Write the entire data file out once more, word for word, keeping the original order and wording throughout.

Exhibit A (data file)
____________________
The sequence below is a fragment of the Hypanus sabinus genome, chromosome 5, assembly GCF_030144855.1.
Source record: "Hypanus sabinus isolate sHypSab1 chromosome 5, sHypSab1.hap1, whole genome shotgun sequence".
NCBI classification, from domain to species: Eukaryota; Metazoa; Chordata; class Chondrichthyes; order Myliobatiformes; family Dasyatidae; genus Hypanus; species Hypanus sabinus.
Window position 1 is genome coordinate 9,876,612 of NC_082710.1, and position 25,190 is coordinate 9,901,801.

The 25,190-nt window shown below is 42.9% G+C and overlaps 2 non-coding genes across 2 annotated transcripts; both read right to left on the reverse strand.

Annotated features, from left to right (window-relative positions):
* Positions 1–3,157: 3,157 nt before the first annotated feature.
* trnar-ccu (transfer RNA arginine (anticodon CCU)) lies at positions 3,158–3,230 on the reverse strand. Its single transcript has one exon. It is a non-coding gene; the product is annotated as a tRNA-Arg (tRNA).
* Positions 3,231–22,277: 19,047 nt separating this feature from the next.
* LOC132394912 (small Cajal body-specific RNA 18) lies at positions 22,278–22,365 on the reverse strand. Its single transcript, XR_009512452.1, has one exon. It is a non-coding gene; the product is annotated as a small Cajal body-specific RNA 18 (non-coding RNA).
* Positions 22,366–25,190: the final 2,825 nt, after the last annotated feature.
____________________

The sequence below is a fragment of the Hypanus sabinus genome, chromosome 5, assembly GCF_030144855.1.
Source record: "Hypanus sabinus isolate sHypSab1 chromosome 5, sHypSab1.hap1, whole genome shotgun sequence".
NCBI classification, from domain to species: Eukaryota; Metazoa; Chordata; class Chondrichthyes; order Myliobatiformes; family Dasyatidae; genus Hypanus; species Hypanus sabinus.
Window position 1 is genome coordinate 9,876,612 of NC_082710.1, and position 25,190 is coordinate 9,901,801.

The 25,190-nt window shown below is 42.9% G+C and overlaps 2 non-coding genes across 2 annotated transcripts; both read right to left on the reverse strand.

Annotated features, from left to right (window-relative positions):
* Positions 1–3,157: 3,157 nt before the first annotated feature.
* trnar-ccu (transfer RNA arginine (anticodon CCU)) lies at positions 3,158–3,230 on the reverse strand. Its single transcript has one exon. It is a non-coding gene; the product is annotated as a tRNA-Arg (tRNA).
* Positions 3,231–22,277: 19,047 nt separating this feature from the next.
* LOC132394912 (small Cajal body-specific RNA 18) lies at positions 22,278–22,365 on the reverse strand. Its single transcript, XR_009512452.1, has one exon. It is a non-coding gene; the product is annotated as a small Cajal body-specific RNA 18 (non-coding RNA).
* Positions 22,366–25,190: the final 2,825 nt, after the last annotated feature.